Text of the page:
Actions speak louder than words. Don't just preach to your child. Set an example for him to follow.
True, it is easy to order children around and tell them what they should and should not do, but such dictates work best when followed by examples. We must set good examples for the children to follow.
Be respectful to the people around you, especially to the old and the poor. If your little daughter hears you foul-mouthing your domestic help, don't be surprised if she soon directs those same words to her little brother.
Show empathy towards others. If there are elders or needy members in the family, try to understand their points of view and their feelings. Try to find ways of talking through your differences and solving problems in an amicable way. Children will then realize the importance of caring for the needy and also learn the values of tolerance and co-existence.
Take up some charitable activities. Once in a while take your child along to see what you are doing. Demonstrate that there are plenty of positive ways to make an impact on the world.
Value your time if you want them to value theirs. If the kids find you collapsing in front of the television every time, they will definitely follow suit. They also are very likely to spend all their time channel surfing. You can surely find better ways of entertainment and relaxation than pressing buttons on the remote. So let them find you reading a book or gardening or doing something creative.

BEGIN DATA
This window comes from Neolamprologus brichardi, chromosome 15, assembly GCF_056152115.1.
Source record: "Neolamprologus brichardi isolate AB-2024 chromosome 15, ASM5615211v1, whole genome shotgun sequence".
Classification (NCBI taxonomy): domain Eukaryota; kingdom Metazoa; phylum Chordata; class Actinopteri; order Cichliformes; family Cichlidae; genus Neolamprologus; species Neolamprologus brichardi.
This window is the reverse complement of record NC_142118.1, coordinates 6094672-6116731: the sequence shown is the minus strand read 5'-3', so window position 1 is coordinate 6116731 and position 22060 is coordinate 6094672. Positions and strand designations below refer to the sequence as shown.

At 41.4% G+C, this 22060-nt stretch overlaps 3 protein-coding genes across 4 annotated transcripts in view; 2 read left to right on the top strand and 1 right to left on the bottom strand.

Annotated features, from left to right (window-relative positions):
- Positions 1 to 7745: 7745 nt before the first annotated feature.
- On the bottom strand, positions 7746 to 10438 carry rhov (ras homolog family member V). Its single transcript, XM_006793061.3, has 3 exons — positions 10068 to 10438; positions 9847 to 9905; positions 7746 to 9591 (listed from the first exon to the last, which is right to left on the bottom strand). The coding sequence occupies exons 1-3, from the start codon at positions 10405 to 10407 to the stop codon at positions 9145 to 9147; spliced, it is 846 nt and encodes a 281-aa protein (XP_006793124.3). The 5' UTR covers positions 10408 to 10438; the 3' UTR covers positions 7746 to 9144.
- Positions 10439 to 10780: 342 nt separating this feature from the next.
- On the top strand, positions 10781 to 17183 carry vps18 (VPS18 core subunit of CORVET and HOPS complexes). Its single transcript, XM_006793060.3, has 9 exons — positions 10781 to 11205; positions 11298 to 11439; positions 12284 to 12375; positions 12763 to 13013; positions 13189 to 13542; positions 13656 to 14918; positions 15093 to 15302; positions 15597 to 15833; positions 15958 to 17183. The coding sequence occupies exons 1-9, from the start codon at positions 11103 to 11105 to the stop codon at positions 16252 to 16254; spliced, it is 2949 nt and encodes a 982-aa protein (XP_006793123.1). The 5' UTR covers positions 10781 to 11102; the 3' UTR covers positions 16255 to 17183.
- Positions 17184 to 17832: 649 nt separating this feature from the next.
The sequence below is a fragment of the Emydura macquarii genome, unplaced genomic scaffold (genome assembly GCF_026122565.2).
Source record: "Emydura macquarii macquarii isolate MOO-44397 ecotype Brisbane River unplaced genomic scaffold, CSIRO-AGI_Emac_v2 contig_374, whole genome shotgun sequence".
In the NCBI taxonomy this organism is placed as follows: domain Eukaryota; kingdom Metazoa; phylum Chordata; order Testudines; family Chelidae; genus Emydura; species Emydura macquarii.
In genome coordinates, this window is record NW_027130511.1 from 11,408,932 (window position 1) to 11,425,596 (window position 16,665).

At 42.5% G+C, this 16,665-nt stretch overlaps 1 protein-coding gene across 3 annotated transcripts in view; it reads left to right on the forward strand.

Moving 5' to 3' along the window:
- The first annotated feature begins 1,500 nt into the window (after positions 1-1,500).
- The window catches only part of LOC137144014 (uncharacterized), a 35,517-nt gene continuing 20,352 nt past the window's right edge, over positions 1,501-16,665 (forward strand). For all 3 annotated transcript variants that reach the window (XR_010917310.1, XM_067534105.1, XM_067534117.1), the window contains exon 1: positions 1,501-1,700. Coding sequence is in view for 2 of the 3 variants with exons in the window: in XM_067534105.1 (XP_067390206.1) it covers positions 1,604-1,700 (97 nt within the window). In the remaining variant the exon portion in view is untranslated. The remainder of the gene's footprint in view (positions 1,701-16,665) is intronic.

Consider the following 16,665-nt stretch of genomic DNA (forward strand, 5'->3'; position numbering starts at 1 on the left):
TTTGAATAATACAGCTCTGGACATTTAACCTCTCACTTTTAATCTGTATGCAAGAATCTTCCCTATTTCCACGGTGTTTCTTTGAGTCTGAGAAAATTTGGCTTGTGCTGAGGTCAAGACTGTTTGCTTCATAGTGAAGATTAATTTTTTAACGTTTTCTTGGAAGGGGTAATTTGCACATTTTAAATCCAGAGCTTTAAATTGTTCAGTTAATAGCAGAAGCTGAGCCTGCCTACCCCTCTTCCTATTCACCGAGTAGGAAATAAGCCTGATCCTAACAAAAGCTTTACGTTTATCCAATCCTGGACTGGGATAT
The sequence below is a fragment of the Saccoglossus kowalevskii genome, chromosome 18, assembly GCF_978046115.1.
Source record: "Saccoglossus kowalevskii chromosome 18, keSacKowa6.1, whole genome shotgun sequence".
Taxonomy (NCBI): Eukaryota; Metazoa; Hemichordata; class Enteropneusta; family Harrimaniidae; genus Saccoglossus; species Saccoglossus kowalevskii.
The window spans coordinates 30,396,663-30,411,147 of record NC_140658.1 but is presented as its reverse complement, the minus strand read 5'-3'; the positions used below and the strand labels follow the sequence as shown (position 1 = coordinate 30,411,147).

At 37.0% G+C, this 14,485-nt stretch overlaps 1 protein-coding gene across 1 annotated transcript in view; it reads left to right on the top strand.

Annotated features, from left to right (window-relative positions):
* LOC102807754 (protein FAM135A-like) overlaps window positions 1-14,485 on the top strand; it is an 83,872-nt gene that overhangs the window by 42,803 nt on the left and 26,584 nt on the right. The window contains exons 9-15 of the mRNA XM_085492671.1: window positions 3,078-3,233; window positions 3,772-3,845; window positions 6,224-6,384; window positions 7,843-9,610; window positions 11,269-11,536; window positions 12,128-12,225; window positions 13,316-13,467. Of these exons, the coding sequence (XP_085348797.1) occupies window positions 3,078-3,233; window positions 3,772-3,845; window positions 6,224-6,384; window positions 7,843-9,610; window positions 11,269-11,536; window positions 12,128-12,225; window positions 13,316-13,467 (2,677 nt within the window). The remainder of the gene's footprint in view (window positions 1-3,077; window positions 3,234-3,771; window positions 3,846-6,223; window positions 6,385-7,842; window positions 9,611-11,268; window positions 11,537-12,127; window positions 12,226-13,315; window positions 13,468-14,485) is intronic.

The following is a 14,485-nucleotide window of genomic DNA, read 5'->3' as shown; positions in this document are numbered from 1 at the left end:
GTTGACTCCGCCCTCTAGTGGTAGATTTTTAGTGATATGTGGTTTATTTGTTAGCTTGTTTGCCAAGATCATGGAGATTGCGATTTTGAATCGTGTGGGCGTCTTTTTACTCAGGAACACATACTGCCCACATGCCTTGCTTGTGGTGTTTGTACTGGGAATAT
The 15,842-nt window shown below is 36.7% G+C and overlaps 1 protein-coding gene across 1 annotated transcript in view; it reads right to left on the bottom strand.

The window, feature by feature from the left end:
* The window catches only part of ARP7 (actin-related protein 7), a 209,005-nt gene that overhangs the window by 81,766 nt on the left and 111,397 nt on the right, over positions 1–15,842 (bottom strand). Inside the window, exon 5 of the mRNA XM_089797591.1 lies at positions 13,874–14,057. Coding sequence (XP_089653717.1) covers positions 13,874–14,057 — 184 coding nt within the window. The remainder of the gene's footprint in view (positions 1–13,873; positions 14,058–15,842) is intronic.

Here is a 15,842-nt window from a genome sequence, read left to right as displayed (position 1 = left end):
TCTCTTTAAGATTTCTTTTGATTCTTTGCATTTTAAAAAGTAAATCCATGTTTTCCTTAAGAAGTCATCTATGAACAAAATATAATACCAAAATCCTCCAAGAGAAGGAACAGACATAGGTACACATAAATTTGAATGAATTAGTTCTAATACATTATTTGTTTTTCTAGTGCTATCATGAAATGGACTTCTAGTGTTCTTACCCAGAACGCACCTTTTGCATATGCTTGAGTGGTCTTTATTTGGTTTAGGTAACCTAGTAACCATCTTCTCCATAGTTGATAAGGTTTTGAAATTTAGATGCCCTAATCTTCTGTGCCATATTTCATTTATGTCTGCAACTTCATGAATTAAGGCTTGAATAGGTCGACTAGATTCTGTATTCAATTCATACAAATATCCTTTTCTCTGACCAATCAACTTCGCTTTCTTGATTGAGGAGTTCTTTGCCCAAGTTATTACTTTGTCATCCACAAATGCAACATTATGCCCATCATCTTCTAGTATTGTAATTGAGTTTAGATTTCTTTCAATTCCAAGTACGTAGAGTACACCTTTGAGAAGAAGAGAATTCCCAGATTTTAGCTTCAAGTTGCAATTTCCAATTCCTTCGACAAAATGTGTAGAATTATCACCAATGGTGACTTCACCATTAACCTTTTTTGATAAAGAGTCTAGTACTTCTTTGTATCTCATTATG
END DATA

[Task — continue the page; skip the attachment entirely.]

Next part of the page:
Always keep your promises no matter how small. To raise a trustworthy child you have to be a trustworthy adult. Even if it means taking them out for an ice-cream at the end of a hectic day, live up to your promise. If however, because of some exigency you are unable to keep your promise, explain to them the exact reason and tell them that you will make up for it next time.
Nowadays children are bombarded with materialistic messages from all sides. We cannot blame them for believing that happiness lies in buying the latest gadgets and gizmos or the best clothes.
Show them that this is not true. Spend time with your children. In the weekend cook something simple involving them as well, and sit and eat together. Go for walks or sit in the garden together and chat rather than rushing to the malls every time you want to go out. At times organize some religious activity within the family and make them help-maybe with the decoration i.e. flowers or rangoli.
Take joy in these little things. Material items provide short-lived happiness. This way your children will learn to value the simple things in life.